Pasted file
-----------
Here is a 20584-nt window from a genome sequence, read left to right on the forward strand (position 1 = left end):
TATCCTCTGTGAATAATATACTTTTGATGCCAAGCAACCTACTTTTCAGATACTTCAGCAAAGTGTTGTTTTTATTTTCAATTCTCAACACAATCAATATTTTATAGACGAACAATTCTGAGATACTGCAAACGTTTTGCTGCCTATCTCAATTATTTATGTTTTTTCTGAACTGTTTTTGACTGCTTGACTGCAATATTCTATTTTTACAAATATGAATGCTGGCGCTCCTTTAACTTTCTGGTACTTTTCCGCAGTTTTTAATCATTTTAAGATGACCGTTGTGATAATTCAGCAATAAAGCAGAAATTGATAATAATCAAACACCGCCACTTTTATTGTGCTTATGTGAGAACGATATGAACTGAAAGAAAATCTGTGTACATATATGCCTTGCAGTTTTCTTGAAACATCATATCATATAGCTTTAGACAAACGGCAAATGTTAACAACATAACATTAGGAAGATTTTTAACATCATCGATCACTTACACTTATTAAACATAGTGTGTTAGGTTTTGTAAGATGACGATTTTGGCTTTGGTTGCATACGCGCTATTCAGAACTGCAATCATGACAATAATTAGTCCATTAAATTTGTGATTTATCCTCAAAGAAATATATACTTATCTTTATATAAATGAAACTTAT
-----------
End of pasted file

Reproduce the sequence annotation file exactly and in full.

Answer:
Here is a 20584-nt window from a genome sequence, read left to right on the forward strand (position 1 = left end):
TATCCTCTGTGAATAATATACTTTTGATGCCAAGCAACCTACTTTTCAGATACTTCAGCAAAGTGTTGTTTTTATTTTCAATTCTCAACACAATCAATATTTTATAGACGAACAATTCTGAGATACTGCAAACGTTTTGCTGCCTATCTCAATTATTTATGTTTTTTCTGAACTGTTTTTGACTGCTTGACTGCAATATTCTATTTTTACAAATATGAATGCTGGCGCTCCTTTAACTTTCTGGTACTTTTCCGCAGTTTTTAATCATTTTAAGATGACCGTTGTGATAATTCAGCAATAAAGCAGAAATTGATAATAATCAAACACCGCCACTTTTATTGTGCTTATGTGAGAACGATATGAACTGAAAGAAAATCTGTGTACATATATGCCTTGCAGTTTTCTTGAAACATCATATCATATAGCTTTAGACAAACGGCAAATGTTAACAACATAACATTAGGAAGATTTTTAACATCATCGATCACTTACACTTATTAAACATAGTGTGTTAGGTTTTGTAAGATGACGATTTTGGCTTTGGTTGCATACGCGCTATTCAGAACTGCAATCATGACAATAATTAGTCCATTAAATTTGTGATTTATCCTCAAAGAAATATATACTTATCTTTATATAAATGAAACTTAT